A story to illustrate: One afternoon, as the purées were slowly being phased out by solids, I was debating over choosing more applesauce or more yogurt for her snack, weighing protein and carbs, and she slipped into the fridge and grabbed a tomato from the bottom shelf. Seeing the mischievous glint in her eyes, I laughed and said, “Go for it”; she’d just picked out the tomato chunks in her pasta the week before.
She bit down, bit again, brought me the fruit to slice into the tough skin, and ate the whole thing, sitting on the kitchen floor.
Okay, I thought. Message received: There is no program. We are not following any schedule or philosophy. That’s the sort of freedom that no one, expert or influencer, could give me. Only my girl.
But my feeling of inadequacy didn’t disappear overnight, and it still hasn’t. Instead, my daughter and I are slowly learning to read.
What we read is each other. She doesn’t yet talk, but we do talk — without words, she tells me what she needs with admirable clarity and concision.
The ineffable language of those who can’t yet speak is what animates Louise Glück in her new “fiction,” Marigold and Rose, where a pair of twins tell the story of their first year. Glück, a Nobel-winning poet, by reputation is more likely to leave one’s hair singed when she turns to domestic matters than to daydream about baby’s first words. “I hate them as I hate sex” is a classic Glück line from “Mock Orange,” whose title is a metaphor for the poem’s view of romantic love. It goes on, “We were made fools of.” Another of her famous poems is “The Drowned Children.”
So, I approached Marigold and Rose with trepidation. But the line drawing on the cover was sweet, and I was exhausted from chasing my one-year-old, and the book was fifty pages long.
“Marigold was writing a book,” Glück opens. “That she couldn’t read was an impediment. Nevertheless, the book was forming in her head. The words would come later.”
Marigold is the introspective twin. Rose is the social one. Taking turns, in fits and starts and with endearing misunderstandings — Marigold’s struggle to understand the meaning of “once upon a time,” attempts to hear Rose’s thoughts from outside her head, and great confusion over what it means that they “are one,” meaning one year old — Marigold and Rose compose (in their way) the epic of their lives. They share their first memories of climbing stairs and meeting rabbits (or “bunnies,” a diminutive from their children’s books that they note with the sweet seriousness of those just getting wise to “baby talk”) to their first birthday party.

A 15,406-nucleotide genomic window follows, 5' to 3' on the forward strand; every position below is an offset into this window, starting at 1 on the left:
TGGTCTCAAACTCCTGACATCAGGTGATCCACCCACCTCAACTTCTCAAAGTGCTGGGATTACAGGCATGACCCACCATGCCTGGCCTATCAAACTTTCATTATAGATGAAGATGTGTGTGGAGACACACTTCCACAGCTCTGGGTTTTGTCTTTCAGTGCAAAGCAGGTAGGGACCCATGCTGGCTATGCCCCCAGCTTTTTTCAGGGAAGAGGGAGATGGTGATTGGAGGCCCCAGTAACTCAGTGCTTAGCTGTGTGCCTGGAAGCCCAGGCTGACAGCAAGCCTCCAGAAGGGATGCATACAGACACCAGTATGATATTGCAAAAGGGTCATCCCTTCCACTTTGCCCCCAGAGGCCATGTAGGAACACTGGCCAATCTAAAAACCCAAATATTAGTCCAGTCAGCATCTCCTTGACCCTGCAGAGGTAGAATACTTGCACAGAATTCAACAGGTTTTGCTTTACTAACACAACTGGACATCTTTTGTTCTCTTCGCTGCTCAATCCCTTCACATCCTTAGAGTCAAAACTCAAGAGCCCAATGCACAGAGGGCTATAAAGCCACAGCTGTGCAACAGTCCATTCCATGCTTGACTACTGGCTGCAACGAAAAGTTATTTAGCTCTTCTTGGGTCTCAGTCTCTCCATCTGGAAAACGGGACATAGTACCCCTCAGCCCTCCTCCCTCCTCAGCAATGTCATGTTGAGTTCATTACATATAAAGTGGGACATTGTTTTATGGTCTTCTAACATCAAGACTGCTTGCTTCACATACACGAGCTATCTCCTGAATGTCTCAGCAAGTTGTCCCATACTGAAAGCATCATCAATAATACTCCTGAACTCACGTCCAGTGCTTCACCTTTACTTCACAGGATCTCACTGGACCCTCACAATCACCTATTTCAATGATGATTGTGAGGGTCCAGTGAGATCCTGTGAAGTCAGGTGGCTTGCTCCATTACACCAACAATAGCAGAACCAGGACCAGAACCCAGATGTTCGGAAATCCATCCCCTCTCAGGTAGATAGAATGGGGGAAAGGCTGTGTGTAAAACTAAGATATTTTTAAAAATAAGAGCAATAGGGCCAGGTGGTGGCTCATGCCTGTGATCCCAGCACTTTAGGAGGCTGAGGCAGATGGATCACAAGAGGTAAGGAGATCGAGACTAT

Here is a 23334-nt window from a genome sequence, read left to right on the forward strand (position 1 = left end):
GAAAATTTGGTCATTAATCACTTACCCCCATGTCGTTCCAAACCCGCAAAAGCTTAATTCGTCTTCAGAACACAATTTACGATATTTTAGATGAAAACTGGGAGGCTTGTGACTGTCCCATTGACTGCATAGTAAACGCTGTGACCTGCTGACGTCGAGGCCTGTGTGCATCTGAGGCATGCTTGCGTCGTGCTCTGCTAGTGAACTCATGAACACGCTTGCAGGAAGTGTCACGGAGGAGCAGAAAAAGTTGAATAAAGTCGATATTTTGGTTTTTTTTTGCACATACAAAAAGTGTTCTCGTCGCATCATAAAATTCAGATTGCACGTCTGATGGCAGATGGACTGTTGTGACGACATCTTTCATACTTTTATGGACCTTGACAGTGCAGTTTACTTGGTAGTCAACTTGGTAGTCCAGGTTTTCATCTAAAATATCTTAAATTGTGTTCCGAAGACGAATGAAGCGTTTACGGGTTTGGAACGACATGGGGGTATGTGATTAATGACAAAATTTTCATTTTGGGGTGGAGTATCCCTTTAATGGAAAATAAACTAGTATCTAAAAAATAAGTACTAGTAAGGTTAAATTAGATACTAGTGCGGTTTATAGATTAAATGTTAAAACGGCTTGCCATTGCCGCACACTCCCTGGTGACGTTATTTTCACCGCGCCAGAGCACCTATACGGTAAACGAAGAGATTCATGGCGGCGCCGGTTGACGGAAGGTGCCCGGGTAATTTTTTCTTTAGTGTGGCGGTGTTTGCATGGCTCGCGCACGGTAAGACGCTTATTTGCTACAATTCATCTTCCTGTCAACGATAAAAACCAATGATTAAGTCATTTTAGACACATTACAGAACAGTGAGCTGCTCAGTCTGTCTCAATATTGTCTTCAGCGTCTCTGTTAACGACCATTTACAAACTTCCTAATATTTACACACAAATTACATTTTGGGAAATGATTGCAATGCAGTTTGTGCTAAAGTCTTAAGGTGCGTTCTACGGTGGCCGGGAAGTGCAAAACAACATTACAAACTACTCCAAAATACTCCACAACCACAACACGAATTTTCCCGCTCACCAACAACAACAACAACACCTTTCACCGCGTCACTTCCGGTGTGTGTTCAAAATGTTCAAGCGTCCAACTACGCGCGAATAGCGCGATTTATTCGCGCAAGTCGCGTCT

What’s obvious here is also profound: the story is narrated from the perspective of two prelinguistic infants. This is attractive to a poet first as a challenge of language, primarily of voice and tone: how to channel the momentous precocity and pride inherent in discovering words or the mysterious occupations of one’s parents? So, when Father comes home from work, “There was always a festival.” That last, unexpected word in the mouth of an infant is just right, as is this gloss on a baby’s facial expression when a party becomes overstimulating: “Chaos and imprecision.” And here is the adorable dignity of simple categorical understandings and misunderstandings: “[P]eople they didn’t know were touching them and calling them lambs and chickens though it was perfectly obvious they were human babies.”
Marigold and Rose give Glück more than language lessons. Attention to the minds of infants reveals not just the ABCs of communication but also its heart: the ways familial sympathy — instinctual or “animal” connection — becomes conscious understanding.
And love. Rose intuits that something about this storytelling is essential to Marigold’s understanding of her place in their family, and she makes mute or telepathic suggestions for the book’s ending. After the party, Marigold lies awake in her crib “trying to make it real.” She goes on: “[N]othing could stop her, even words couldn’t stop her. All night she wrote. She wrote and wrote and wrote and wrote. The end was the morning.”
And the family’s story begins again, or continues. Marigold and Rose, speaking or not speaking, writing or not writing, share their story by the attention they give to one another. Not the successful writing of the story, but the sharing of it, is transformative. This is how poets and parents learn to read.
Here, getting the facts right is not the end or perhaps even a requirement for the powerful revelations that define childhood: “Rose was staring at her new feet which had purple bows in the middle of them. Rose was very pleased. They were not feet anymore. They were shoes.”
Soon after reading Marigold and Rose, I bought my daughter her first pair of sandals, and I did not think to ask Google if it was appropriate to do so. It was simple: she kept waving from her stroller at the children in the park. It was time. We knew.
Hannah Rowan is managing editor of The American Spectator.